Compressing the folded cloth using  a special vise.

The triangular stack of fabric is then squeezed using clamps in a vise. In the image above a kimono forms a sheer curtain behind the craftsman, whom I assume is the studio owner, but I'm not sure about this.

Folded and clamped cloth.

The end result is a bundle of folded fabric, each edge and face precise and crisp, clamped between two triangles of wood. The blue on the wood is the stain from previous dye baths.

Another view of folded fabric.
In the image above gives another look at the folded fabric. (The blue and white textiles behind were patterned using other techniques.) Once clamped the fabric will be dyed. There are many options for the dyer - including, for example, immersing the entire bundle in one color, or, alternatively, dipping each point  in a separate color, resulting in a polychrome effect.  Also, the folds can be varied, to obtain different "snowflake" patterns.  Traditionally, the background is left white.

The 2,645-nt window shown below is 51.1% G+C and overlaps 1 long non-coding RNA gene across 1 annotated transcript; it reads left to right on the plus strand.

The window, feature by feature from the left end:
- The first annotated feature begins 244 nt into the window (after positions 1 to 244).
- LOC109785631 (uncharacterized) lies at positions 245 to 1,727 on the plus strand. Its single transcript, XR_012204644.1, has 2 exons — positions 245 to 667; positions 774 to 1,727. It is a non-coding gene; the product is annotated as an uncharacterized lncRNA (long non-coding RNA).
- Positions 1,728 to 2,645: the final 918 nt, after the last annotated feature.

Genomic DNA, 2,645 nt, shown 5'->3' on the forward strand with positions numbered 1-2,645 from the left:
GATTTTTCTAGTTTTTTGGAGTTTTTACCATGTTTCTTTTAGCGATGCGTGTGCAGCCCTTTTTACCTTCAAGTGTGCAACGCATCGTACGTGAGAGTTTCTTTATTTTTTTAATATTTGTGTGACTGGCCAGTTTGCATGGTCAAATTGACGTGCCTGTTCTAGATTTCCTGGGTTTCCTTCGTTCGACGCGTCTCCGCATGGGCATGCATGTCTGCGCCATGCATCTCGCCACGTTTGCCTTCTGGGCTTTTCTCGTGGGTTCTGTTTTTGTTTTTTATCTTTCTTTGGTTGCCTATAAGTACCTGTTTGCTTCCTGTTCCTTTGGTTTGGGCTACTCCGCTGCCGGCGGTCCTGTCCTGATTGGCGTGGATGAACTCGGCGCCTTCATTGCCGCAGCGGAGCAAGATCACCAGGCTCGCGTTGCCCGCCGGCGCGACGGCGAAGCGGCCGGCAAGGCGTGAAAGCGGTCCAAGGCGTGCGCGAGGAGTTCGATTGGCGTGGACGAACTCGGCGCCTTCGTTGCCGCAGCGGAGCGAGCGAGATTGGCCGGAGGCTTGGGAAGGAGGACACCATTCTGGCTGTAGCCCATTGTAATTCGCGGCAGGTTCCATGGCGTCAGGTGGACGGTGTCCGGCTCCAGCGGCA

Rolls of sekka cloth.

Bolts of ikat fabric mixed in with sekka shibori.

After viewing the work in progress at the studio store, we walked to the factory location, where the dyeing is done and where, I gathered, there used to be larger-scale production of sekka and mame shibori  (mame shibori merits its own blog post in the future.) There was also a display area with current and historical sekka samples. At one time Harisho was exporting shibori cloth to Africa and we saw some samples from that era, in colorways tailored to the African market.

Samples of sekka shibori for African retail.

To the rear in the image above we see traditional blue and white sekka shibori, with samples for the African market displayed horizontally, and a piece of blue and white mame shibori draped in front.

Polychrome effects - colorful snowflakes.

Factory dyeing area.

Top, cloth drying. Bottom, left: vintage packaging, right: dye vats.

During the Arimatsu Shibori Festival (future post, I promise) rolls of sekka are for sale. However, placemats and napkins can be purchased from http://shop.yoshikowada.com/boutique. The current colorways on offer are limited to blue-and-white and pink-and-white. The pink-and-white would be fun for outdoor entertaining.

Placemats and napkins to order; image courtesy Yoshiko Wada.

Historically, nappery associated with eating is where it all began in Arimatsu, and its sister village Narumi, as the inns along the 17-century road called the Tokkaido needed bulk supplies of washable towels and napkins and other items for guests making their way to Edo, as Tokyo was known then. So, everything old is indeed new again.